A sudden cold snap at the construction site, the machines are down, costs are skyrocketing with every hour the building freeze lasts – what a nightmare for any contractor!Heavydrive GmbH has an all-weather solution to this. The company developed a special rubber compound which makes its suction pads suitable for use at temperatures down to -20 °C.
Rubber becomes hard and brittle at low temperatures. This is why, in winter, summer tyres don't have a good grip on the streets, making the car skid. Winter tyres, in contrast, stay soft in the cold, providing better grip. Below zero, the same applies to suction pads made of conventional rubber: The surface of the suction pads hardens, resulting in inferior suction power. To counter this effect, Heavydrive offers special suction pads that stay soft and flexible even at -20 °C, ensuring the full friction coefficient on glass panes or metal sheets.
These winterised suction pads have been tried and tested in a multitude of practical applications. An example: During the construction of the new Berlin-Schoenefeld airport in 2012. Between January and March, temperatures fell to -14 °C, and even plummeted to -25 °C at night. This extreme cold, combined with strong winds, made construction stagnate.The first panes of the roof glazing were already starting to slip. To be able to keep to the tight schedule and avoid additional costs, a solution had to be found. It is then that the construction managers came across the winterised Heavydrive suction pads. Over night, the Donauwoerth-based company shipped three suction systems to Berlin from its central warehouse, complete with winter pads. This way, the 20,000 square metres large roof glazing could be installed without any delays.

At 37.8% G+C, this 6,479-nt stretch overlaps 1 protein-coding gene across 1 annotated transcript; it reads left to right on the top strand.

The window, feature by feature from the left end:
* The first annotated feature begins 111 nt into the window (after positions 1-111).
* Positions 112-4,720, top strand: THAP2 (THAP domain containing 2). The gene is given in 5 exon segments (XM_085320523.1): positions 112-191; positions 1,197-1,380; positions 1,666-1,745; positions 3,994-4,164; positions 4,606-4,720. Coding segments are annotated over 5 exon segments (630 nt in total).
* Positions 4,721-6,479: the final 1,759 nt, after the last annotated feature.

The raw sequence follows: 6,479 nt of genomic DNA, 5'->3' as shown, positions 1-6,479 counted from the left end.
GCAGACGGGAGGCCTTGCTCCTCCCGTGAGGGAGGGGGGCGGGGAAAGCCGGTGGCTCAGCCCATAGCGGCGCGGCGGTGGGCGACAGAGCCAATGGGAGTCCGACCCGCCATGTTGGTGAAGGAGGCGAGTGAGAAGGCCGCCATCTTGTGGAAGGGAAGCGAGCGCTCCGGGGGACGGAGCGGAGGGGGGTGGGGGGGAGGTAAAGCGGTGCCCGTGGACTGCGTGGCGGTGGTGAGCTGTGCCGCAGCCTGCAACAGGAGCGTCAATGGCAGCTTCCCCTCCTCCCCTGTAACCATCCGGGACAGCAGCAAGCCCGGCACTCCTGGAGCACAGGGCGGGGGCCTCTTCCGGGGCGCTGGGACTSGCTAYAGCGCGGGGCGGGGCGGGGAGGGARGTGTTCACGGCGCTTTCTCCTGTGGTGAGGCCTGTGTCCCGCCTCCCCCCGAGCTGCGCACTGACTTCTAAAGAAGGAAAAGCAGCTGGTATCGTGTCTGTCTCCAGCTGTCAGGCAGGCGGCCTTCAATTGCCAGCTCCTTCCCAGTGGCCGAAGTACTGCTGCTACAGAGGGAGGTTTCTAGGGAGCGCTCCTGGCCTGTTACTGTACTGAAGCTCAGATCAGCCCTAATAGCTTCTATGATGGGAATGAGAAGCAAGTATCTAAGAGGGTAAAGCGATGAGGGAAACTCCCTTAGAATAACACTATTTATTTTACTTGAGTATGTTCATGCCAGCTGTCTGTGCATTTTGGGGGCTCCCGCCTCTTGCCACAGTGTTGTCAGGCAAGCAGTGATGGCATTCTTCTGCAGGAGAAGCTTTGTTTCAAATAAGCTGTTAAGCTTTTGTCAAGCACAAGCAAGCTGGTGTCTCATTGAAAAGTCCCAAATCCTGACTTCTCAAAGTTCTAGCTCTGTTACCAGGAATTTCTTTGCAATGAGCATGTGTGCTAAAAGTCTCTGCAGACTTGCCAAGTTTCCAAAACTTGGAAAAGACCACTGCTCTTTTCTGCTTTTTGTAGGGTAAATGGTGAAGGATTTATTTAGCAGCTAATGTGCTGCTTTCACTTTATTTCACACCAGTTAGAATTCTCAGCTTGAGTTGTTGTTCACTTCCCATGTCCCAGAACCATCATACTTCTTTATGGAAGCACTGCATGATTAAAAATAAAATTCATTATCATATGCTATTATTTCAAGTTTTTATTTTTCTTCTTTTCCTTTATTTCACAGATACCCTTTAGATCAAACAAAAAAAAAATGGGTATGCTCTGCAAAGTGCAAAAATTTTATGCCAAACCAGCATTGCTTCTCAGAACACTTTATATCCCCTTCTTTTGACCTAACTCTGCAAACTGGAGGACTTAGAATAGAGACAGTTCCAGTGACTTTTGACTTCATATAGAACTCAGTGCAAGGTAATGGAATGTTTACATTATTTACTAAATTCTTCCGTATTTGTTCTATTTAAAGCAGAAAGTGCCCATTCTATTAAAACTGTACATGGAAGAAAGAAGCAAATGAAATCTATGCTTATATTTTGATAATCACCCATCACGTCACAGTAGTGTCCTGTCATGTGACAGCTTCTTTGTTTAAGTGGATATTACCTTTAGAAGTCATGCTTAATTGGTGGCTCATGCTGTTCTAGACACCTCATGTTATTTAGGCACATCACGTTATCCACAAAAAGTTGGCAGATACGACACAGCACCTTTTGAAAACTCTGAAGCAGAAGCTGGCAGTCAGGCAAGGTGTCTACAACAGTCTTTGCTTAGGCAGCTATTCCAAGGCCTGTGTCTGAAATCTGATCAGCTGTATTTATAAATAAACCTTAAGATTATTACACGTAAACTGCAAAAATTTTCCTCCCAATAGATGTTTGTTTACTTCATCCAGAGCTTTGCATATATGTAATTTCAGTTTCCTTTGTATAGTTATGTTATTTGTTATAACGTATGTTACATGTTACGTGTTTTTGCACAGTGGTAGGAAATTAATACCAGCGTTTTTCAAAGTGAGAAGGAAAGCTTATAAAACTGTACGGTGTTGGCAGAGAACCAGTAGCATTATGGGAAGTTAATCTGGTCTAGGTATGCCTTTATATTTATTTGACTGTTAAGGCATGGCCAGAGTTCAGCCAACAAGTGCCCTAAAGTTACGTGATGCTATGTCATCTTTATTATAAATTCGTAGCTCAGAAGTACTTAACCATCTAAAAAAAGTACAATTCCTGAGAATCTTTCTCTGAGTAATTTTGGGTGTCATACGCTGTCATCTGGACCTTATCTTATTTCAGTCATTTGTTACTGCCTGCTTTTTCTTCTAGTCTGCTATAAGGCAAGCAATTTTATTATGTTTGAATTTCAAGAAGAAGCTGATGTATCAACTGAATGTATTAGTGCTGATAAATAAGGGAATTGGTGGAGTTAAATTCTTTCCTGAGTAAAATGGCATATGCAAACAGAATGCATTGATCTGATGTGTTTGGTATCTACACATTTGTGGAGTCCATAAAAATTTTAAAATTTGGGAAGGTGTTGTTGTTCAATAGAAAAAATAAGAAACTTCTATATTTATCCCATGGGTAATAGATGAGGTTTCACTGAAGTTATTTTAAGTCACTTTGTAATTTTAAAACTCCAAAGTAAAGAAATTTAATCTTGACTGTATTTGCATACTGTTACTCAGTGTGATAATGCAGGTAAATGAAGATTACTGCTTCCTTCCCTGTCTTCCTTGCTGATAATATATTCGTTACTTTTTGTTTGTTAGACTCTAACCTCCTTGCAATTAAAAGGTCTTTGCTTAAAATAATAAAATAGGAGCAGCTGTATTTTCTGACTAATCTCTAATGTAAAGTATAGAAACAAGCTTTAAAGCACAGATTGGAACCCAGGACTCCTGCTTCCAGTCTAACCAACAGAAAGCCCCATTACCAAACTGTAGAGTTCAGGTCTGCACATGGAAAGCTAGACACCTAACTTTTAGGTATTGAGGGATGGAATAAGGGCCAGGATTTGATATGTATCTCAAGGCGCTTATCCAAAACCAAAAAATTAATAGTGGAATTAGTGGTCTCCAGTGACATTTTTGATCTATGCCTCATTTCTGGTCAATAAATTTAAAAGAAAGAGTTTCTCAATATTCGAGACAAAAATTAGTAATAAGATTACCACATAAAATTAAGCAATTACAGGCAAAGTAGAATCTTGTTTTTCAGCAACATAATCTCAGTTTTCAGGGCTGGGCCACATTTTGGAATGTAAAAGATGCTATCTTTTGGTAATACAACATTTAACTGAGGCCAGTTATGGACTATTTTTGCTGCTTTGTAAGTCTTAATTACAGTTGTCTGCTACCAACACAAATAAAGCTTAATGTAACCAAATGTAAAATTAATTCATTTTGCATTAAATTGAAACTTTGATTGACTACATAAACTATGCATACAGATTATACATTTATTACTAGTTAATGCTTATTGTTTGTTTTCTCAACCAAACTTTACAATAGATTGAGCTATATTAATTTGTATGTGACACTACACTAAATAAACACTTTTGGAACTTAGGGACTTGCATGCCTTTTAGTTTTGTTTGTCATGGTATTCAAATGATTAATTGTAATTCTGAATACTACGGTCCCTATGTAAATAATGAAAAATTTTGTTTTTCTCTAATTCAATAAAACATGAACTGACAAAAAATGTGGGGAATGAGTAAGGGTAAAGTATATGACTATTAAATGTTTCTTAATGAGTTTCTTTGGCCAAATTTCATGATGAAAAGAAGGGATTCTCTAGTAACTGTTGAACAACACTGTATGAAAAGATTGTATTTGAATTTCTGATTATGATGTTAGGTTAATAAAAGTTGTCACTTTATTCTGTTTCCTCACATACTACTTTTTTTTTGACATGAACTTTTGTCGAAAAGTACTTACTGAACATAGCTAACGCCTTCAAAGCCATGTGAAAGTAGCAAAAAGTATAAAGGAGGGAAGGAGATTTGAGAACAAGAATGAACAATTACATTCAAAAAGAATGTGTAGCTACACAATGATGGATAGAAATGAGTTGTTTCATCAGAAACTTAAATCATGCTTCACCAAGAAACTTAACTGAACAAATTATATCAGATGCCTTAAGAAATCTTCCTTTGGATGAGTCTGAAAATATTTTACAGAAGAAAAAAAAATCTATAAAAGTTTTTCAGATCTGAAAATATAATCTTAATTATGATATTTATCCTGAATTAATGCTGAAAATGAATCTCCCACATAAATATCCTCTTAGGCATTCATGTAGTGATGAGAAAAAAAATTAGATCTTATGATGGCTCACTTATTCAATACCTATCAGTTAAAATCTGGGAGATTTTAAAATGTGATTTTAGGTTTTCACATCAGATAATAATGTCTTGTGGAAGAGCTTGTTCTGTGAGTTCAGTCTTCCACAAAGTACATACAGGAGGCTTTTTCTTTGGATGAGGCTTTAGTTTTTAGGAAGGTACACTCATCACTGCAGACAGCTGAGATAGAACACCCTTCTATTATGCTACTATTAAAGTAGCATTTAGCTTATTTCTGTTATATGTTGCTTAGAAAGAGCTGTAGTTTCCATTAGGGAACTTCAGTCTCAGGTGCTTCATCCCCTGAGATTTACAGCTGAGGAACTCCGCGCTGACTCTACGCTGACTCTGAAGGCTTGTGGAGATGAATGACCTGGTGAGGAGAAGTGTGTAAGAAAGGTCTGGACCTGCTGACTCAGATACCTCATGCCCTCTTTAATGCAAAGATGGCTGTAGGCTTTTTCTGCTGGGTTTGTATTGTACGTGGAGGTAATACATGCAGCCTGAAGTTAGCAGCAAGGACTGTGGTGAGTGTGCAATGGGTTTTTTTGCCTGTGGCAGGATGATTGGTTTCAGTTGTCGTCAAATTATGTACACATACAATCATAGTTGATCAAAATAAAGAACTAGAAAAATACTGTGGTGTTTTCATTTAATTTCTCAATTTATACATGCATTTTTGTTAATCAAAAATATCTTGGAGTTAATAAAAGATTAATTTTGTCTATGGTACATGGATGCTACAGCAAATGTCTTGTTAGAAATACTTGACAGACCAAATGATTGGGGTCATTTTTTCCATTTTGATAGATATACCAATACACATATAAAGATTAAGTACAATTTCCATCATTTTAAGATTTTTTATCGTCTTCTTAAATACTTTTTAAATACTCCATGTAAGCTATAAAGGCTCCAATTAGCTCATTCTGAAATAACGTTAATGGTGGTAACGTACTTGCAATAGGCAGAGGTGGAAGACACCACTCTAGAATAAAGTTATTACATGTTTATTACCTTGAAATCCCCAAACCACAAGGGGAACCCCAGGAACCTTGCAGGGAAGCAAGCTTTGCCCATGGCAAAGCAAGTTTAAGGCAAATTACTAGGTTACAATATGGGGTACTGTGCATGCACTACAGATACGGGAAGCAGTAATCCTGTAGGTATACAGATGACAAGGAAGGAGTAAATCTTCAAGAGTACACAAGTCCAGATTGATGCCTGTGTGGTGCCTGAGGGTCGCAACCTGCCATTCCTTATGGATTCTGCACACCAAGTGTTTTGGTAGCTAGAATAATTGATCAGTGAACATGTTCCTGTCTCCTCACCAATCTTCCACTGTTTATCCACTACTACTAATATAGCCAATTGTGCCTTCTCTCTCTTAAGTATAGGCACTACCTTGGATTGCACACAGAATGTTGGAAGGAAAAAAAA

Be it curved or flat panes, Heavydrive has the best suction pad for any application. The non-marking pads furthermore guarantee residue-free installation, even of tinted and antireflective panes.
The assignment was received during the winter months and the device had to withstand icy temperatures.
Complex installation at the Cavatina Hall in Bielsko-Biala (Poland)